Geithner's Toxic Asset Plan Reborn

by: Linus Wilson

CNBC Reports that the TARP’s Public Private Investment Partnership’s (PPIP) asset managers are going to be announced on any day now. It will be a smaller affair with only $50 billion of assets to be bought not the $500 billion to $1 trillion originally planned.

The FDIC has largely abandoned the program after it unsuccessfully floated the really bad idea of banks buying their own assets. Further, smaller banks were rightly fearful that the FDIC's loan guarantees in the PPIP would raise deposit insurance premiums to help the mega banks. Thus, it is the Treasury alone that will be making the loans and putting up the equity alongside private investors that include Wilber Ross and Company.

My paper "The Put Problem with Buying Toxic Assets" shows that that zombie banks will be reluctant to sell their toxic assets, even if they are marked to market, because they don't want to give up the volatility. That volatility makes their shareholders richer and puts their bondholders and the FDIC, which insures deposits, at risk. If the bank is bigger than Lehman Brothers, then that volatility puts taxpayers also at risk of bailouts because regulators are almost sure to consider it "to big to fail" (TBTF). This paper shows that banks with too little common equity will be unwilling to sell their toxic assets at a price that any rational investor would accept.

If the bank is considered TBTF and Chapter 7 or Chapter 11 bankruptcy is not an option to restructure its liabilities, over leverage and volatile toxic assets will pervert its lending decisions. It will pass up safe but profitable loans and investments and pursue risky unprofitable ones. In that case, either having the bank sell common stock or toxic assets can improve the bank's lending decisions.

My paper’s tables 2 and 3 estimate that 68 of the largest banks in or exiting the TARP have raised a total of $60 billion in common equity capital since they received bailout funds. Most of this was raised in April, May, and June of 2009. Further, most of this was the result of the Fed's stress test. Since having banks raise common equity is a substitute for selling toxic assets, these capital raises have blunted the need for banks to sell toxic assets in order to have incentives to make new loans. (One dollar of common equity raised goes a lot further than one dollar of toxic assets sold due to leverage.)

Further, resolution authority if it passes is a much better mechanism to sell toxic waste than subsidized asset repurchases. Thus, I am happy that the PPIP is smaller than originally planned.

Moreover, any benefit from bank’s lending incentives will only occur if regulators can stop banks from reloading their balance sheets with toxic assets once they have dumped a bunch of them into the PPIP. Marketplace and Bloomberg report that many banks are loading up on assets that were once deemed toxic.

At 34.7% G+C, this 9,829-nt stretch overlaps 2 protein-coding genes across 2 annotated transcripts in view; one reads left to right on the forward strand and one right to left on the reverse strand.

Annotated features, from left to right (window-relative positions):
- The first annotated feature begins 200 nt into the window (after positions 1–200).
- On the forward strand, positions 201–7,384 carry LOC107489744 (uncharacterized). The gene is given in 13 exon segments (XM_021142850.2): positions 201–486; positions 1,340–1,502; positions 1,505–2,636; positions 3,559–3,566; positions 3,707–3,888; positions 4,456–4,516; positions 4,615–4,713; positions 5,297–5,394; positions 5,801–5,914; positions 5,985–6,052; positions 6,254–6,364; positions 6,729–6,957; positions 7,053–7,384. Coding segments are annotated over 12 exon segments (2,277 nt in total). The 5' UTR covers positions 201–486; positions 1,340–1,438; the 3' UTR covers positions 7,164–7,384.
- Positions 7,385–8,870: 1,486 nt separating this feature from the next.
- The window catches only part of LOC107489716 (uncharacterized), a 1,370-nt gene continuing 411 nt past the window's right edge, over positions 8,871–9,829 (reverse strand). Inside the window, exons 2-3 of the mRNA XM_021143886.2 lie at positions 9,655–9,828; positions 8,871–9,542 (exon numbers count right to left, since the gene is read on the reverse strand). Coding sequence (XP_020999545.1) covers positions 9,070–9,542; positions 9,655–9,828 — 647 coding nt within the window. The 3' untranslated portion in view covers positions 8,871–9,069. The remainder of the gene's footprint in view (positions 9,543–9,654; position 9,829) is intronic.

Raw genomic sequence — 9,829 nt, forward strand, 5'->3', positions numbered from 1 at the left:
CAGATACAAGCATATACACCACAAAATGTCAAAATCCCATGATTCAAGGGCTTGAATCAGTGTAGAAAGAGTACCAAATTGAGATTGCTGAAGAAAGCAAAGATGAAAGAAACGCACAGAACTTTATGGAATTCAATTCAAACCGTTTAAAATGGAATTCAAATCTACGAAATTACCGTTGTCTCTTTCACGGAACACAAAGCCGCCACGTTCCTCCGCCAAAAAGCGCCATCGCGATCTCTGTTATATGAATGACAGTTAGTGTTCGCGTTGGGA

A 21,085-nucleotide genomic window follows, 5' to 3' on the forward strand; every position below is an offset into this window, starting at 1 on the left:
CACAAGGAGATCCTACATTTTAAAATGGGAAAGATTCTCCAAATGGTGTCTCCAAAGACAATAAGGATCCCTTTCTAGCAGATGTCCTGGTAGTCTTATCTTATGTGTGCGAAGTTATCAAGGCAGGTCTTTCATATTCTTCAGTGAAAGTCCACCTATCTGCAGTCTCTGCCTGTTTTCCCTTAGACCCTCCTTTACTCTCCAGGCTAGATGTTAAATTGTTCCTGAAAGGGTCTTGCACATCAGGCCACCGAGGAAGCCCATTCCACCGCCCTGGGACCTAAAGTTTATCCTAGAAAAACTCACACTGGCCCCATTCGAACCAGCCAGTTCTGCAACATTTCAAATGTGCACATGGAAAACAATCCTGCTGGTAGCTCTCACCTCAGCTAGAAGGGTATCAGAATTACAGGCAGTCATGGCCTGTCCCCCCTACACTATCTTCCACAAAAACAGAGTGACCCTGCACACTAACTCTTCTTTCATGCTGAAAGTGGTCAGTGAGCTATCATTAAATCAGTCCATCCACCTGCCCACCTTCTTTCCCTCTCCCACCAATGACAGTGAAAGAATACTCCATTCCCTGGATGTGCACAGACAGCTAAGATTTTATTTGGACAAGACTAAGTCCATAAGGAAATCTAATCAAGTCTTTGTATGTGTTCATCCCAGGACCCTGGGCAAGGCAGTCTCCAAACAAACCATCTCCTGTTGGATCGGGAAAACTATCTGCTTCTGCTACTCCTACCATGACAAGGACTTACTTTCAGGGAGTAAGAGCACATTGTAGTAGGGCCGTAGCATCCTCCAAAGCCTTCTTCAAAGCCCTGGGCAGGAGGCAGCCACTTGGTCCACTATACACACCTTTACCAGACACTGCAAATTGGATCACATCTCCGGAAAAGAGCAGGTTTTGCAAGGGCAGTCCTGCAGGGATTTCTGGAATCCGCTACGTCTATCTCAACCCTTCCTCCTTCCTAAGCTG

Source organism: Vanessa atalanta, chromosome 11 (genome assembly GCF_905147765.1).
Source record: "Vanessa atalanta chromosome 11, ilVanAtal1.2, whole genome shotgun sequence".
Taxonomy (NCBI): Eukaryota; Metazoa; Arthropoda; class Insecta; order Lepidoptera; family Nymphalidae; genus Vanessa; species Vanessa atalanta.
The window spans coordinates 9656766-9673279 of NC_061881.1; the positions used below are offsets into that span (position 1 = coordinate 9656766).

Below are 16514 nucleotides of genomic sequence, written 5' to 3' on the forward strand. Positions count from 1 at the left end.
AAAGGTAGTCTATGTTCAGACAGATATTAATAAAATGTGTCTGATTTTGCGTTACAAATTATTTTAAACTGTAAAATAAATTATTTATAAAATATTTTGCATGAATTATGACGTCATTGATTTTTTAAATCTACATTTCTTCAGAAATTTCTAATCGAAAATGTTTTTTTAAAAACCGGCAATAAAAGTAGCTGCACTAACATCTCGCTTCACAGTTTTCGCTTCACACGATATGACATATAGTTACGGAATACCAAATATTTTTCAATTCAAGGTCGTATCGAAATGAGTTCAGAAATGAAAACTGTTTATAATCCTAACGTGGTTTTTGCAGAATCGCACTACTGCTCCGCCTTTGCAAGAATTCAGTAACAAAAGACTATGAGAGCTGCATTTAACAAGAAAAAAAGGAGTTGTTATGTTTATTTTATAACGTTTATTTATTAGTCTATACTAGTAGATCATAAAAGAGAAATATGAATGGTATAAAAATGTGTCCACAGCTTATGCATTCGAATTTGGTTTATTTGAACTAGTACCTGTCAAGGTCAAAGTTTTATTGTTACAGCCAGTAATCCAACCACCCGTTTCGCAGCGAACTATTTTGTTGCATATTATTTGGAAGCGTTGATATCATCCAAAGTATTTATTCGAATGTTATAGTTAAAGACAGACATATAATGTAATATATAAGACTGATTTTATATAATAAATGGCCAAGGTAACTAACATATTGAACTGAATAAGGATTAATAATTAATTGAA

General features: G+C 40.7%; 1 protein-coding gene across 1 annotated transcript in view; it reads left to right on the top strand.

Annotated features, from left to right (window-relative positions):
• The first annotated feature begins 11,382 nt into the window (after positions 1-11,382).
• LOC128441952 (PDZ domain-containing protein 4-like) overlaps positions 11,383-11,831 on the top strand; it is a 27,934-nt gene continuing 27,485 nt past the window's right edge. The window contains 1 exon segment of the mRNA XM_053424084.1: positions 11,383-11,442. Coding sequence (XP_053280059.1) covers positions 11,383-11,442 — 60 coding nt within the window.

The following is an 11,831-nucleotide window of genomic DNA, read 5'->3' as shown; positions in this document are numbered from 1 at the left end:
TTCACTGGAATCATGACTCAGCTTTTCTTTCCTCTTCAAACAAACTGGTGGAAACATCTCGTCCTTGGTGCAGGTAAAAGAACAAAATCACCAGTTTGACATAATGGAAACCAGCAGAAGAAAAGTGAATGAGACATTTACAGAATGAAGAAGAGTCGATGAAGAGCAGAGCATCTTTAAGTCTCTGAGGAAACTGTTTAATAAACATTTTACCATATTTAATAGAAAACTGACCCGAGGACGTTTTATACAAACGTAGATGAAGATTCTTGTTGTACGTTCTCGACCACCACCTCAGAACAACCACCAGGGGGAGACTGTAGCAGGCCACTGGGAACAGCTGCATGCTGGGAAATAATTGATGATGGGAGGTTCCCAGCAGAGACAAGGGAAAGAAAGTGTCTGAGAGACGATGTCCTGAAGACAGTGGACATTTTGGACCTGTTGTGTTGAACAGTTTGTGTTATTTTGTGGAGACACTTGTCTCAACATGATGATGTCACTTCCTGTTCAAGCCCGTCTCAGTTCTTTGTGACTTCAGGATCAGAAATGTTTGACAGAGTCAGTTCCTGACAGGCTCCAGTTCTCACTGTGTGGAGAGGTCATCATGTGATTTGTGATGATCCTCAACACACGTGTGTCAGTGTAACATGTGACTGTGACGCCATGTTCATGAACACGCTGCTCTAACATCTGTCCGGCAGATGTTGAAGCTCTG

It is well known that the nonrecourse loans in the PPIP gives private investors incentives to overbid. Yet, many questions about the PPIP have not been previously addressed. My new paper, “A Binomial Model of Geithner’s Toxic Asset Plan” provides a guide to the PPIP toxic asset sales. It provides a formula to estimate the market value of toxic assets from the sham market prices of PPIP auctions. (As the Nobel Prize winner Joe Stiglitz points out, private investors are buying a call option on the toxic asset not the toxic asset itself. The PPIP auction price is the price of that call option.)

Moreover, my paper provides a guide to regulators in the Treasury at setting the interest rates in PPIP auctions to lead to trades and minimize expected taxpayers losses. Yet, getting the interest rate right is tricky, Anyone who has followed the warrants debacle should be very skeptical about the Treasury’s ability to do this in a way that does not sometimes lead to spectacular losses to U.S. taxpayers.

My paper predicts that it will be the healthiest banks that would be the most eager to sell. Yet, the stigma of participating in any TARP program is so great right now that many healthy banks will probably shy away from the PPIP. I will shed no tears.

It also predicts that private bidders will have to be encouraged by low interest rates and volatile assets to massively overbid before zombies will part with their trash assets. Zombies will be reluctant to sell even if the toxic assets are marked down to at or below fair market value. The private investors will rationally throw caution to the wind because they get the majority of the upside and taxpayers bear most of the downside. Ah, the magic of the government-subsidized market at work!

Disclosure: I only have long positions in broad based index funds.